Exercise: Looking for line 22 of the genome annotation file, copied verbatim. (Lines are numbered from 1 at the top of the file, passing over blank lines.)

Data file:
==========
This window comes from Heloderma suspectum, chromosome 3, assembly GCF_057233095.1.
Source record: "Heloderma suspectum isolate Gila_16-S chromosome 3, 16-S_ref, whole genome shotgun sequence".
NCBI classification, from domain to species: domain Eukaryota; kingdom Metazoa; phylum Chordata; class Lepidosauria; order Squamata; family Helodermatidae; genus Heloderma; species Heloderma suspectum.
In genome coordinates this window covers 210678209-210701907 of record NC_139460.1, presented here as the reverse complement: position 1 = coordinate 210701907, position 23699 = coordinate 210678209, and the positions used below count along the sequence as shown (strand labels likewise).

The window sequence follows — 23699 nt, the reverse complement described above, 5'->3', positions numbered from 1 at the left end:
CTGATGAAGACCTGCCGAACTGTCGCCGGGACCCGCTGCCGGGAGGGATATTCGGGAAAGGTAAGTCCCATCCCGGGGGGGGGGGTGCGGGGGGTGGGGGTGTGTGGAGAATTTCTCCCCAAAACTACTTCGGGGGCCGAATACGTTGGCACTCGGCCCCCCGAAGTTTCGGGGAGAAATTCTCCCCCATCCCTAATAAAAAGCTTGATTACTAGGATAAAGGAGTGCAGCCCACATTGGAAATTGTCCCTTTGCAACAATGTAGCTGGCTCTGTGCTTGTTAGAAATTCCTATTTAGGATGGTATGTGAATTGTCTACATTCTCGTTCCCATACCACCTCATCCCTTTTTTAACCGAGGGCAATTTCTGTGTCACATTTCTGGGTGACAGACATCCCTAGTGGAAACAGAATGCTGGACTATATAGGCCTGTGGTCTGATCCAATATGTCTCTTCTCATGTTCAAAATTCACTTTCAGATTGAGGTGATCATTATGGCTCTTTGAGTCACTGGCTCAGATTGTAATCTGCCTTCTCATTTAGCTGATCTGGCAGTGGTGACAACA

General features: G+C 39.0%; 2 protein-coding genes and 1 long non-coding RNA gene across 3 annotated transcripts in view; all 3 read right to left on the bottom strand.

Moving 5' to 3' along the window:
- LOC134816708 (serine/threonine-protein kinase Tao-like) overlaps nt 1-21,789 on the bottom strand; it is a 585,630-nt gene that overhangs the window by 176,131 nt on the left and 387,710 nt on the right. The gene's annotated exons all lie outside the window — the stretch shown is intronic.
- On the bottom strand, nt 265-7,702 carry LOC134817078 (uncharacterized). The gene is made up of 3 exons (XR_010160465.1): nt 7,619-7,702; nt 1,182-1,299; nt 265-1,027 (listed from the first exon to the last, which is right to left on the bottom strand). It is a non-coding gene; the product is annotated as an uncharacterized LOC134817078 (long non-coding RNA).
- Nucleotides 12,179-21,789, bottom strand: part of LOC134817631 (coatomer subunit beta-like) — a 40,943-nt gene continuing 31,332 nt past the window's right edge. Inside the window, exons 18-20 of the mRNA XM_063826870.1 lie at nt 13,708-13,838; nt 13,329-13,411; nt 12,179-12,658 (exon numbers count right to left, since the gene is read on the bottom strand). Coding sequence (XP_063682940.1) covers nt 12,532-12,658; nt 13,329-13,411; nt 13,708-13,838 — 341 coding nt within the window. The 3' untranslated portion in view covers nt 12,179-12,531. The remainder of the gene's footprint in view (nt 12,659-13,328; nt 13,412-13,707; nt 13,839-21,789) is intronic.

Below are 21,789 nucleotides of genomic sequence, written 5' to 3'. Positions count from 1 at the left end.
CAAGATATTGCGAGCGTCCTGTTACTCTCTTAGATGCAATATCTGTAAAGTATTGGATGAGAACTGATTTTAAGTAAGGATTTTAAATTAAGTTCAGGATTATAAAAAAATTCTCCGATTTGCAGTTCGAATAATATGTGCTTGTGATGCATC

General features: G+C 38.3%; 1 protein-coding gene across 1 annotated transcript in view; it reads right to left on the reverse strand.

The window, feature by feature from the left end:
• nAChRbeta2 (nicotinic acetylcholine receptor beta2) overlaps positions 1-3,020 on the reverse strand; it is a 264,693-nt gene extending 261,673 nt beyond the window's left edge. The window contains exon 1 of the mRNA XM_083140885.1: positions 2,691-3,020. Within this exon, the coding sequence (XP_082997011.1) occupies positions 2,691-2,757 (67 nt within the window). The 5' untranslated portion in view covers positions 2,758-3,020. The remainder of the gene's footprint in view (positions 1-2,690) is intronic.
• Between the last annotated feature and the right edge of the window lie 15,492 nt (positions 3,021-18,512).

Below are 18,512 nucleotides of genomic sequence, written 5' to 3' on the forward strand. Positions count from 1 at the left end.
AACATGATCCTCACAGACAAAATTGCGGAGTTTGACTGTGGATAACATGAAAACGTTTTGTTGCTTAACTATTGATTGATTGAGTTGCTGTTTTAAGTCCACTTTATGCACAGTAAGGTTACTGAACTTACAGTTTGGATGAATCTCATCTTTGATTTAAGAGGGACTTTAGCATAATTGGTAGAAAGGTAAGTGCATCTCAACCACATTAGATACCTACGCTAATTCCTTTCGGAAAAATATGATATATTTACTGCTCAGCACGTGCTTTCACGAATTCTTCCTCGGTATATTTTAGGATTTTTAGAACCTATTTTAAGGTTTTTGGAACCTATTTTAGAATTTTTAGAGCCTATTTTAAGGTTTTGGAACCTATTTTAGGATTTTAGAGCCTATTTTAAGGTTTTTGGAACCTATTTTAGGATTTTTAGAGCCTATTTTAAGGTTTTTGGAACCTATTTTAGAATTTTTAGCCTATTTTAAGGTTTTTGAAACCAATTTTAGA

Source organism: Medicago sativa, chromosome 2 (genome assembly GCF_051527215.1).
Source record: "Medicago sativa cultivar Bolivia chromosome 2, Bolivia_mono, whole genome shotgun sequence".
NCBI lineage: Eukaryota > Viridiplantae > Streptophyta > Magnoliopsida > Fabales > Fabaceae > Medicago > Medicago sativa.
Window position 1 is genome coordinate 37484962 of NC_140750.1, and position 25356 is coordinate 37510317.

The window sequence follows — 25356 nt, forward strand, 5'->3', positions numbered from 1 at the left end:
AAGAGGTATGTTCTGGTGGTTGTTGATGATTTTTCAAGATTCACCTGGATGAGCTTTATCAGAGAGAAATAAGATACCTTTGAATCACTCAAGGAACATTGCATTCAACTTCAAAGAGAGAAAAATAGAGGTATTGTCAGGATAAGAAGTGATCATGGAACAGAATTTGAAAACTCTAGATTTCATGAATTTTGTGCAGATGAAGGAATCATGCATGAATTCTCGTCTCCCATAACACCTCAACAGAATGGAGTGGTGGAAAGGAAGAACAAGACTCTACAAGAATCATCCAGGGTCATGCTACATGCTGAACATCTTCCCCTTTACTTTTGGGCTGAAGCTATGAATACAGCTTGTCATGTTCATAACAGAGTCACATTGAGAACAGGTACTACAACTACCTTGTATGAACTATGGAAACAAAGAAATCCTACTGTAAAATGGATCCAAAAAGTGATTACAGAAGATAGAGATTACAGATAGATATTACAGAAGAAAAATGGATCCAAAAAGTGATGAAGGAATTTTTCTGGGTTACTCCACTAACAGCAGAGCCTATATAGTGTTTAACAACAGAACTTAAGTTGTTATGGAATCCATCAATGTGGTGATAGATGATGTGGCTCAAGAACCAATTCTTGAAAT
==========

NCBI lineage: Eukaryota > Viridiplantae > Streptophyta > Magnoliopsida > Fabales > Fabaceae > Medicago > Medicago sativa.